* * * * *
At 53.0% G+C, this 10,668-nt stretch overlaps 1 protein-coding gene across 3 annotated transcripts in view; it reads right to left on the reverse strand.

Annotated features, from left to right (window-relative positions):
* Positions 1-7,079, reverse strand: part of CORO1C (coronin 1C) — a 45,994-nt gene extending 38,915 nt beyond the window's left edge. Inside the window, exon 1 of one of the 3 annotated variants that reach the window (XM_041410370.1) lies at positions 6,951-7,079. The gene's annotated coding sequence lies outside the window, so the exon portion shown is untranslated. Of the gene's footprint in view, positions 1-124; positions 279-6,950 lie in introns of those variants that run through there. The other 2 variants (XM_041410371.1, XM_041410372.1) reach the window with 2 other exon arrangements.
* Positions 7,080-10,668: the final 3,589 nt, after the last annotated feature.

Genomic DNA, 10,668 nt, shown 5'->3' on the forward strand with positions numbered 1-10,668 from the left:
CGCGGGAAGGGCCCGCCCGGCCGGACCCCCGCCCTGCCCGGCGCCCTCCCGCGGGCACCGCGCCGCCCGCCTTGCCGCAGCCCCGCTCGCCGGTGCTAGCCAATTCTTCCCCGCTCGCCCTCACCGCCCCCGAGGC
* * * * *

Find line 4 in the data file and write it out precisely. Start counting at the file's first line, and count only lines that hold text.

* Positions 7,080-10,668: the final 3,589 nt, after the last annotated feature.